That would be as easy as knowing who to pitch Fords, or wheat bread to. How would this be even remotely practical for him to do? You pitch your product to everyone and let them make up their own minds.
You are forgetting a simple truth... most people have a security suite that they've settled down to over the years, but everyone is always looking for something more efficient and comprehensive. I wasn't trying any new security software when I ran across DefenseWall. But I snatched it up and registered it, having recognized it as something that could take me to a higher level. The addition of the firewall feature just takes that product to an even higher level. I run my Windows XP firewall just because it is there. But I can tell you that the new DW will be a welcome software companion to my Smoothwall.
Is that such a bad thing? If it had no overhead or load on the system, what possible usefulness could it offer? If my XP system was Ram starved, the first services I would turn off would be disk indexing and system restore. But as these are beneficial applications, the overhead, compared to other services, is worth it to me. DW is like that... there is a little bit of lag in the browser starting up and connecting, but that is a function of the measure of protection that is worth it to me. If I went to another PRG I would feel less protected. BTW: I'm not experiencing the high CPU usage that some here have reported.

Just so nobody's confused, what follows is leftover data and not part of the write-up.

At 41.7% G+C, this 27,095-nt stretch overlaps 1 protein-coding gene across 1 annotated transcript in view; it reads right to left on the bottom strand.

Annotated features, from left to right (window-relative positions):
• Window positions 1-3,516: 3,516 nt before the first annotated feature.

I may be speaking out of turn here, but I suspect that Ilya's original plan was , and is, to produce a security program which involves virtually no weaknesses, gaps, or anything else exploitable. DefenseWall is written the correct way from the ground up. You get what you pay for- and sometimes, as in the case of DW, you don't have to pay a lot - for what you get.
Okay now let's see if I've got this quoting feature as figured out as I think I do...